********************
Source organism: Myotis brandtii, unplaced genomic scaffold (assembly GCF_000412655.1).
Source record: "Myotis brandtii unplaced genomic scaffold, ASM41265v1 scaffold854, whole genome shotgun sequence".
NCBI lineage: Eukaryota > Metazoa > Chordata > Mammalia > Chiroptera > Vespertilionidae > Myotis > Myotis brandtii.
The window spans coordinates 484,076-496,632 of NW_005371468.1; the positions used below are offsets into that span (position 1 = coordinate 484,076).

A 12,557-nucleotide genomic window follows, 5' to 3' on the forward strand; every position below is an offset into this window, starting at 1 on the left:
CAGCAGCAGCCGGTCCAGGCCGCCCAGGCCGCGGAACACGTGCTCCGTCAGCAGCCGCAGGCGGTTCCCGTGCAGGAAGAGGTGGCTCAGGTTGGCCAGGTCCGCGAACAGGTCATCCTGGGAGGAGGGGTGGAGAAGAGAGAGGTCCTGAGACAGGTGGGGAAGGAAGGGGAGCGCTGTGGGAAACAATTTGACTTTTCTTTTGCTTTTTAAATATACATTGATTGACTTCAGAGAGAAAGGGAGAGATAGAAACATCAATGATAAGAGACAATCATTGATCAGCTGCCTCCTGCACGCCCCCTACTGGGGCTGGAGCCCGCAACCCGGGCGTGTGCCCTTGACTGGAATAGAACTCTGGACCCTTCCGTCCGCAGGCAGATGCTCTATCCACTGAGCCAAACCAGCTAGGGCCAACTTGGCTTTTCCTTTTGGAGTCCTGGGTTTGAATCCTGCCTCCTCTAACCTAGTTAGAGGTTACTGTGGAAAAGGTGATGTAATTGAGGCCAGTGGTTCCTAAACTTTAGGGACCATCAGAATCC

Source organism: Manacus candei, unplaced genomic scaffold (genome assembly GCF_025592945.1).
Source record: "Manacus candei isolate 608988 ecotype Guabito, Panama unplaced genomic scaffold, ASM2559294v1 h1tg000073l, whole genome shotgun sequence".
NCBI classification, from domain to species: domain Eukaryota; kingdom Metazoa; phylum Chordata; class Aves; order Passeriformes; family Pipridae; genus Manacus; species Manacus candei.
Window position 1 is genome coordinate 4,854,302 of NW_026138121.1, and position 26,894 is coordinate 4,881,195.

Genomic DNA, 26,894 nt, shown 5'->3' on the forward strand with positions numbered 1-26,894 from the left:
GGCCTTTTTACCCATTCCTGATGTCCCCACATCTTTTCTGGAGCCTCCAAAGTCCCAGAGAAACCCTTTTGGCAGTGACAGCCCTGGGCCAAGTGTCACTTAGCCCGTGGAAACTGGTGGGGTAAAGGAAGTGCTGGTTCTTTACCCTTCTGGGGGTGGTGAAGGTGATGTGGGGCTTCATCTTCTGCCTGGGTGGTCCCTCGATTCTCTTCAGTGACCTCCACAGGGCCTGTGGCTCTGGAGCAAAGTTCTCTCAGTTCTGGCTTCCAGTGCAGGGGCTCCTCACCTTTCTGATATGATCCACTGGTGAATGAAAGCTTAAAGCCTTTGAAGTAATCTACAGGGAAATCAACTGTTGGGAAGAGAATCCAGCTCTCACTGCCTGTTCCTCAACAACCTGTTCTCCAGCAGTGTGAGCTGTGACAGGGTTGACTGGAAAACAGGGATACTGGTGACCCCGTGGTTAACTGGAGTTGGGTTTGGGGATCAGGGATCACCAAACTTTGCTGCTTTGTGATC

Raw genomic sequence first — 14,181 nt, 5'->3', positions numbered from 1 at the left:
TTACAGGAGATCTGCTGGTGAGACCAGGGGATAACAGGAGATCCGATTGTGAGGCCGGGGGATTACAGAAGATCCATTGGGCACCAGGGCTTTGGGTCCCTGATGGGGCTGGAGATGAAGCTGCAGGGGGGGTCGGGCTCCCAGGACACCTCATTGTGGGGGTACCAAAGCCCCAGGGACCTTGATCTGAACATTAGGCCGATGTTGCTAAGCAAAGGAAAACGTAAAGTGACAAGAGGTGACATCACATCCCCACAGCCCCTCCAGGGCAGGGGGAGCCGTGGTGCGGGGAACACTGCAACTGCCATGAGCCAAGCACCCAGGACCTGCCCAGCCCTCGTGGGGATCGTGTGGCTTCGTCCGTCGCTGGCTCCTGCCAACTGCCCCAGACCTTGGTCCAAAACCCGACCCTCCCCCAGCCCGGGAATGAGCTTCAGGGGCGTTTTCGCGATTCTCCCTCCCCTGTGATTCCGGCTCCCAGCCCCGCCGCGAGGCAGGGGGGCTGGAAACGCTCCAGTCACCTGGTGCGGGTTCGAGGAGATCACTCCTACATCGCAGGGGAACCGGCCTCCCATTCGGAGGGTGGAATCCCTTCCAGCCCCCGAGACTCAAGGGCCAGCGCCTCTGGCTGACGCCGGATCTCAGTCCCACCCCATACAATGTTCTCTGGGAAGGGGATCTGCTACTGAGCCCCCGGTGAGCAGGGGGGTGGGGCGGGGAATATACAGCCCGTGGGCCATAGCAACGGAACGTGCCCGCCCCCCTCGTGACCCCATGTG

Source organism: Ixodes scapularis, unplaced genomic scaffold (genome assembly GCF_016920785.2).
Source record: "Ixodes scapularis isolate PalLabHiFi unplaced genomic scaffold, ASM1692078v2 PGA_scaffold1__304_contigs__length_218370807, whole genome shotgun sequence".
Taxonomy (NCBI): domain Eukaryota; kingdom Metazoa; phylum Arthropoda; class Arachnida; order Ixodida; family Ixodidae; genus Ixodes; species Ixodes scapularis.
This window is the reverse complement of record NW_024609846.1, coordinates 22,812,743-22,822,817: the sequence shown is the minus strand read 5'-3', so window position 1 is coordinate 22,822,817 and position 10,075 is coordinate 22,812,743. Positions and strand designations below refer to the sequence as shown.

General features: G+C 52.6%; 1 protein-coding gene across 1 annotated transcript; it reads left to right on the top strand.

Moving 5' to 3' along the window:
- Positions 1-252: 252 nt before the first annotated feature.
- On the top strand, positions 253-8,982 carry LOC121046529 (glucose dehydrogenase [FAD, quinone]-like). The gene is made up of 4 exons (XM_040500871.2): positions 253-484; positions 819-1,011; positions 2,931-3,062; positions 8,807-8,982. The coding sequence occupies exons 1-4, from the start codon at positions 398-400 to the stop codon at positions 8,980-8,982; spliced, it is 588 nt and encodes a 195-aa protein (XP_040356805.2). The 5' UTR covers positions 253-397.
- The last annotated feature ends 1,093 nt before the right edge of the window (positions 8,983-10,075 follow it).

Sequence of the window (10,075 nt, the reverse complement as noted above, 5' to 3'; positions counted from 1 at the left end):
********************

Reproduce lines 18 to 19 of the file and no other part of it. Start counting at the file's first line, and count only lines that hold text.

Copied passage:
This window is the reverse complement of record NW_024609846.1, coordinates 22,812,743-22,822,817: the sequence shown is the minus strand read 5'-3', so window position 1 is coordinate 22,822,817 and position 10,075 is coordinate 22,812,743. Positions and strand designations below refer to the sequence as shown.

General features: G+C 52.6%; 1 protein-coding gene across 1 annotated transcript; it reads left to right on the top strand.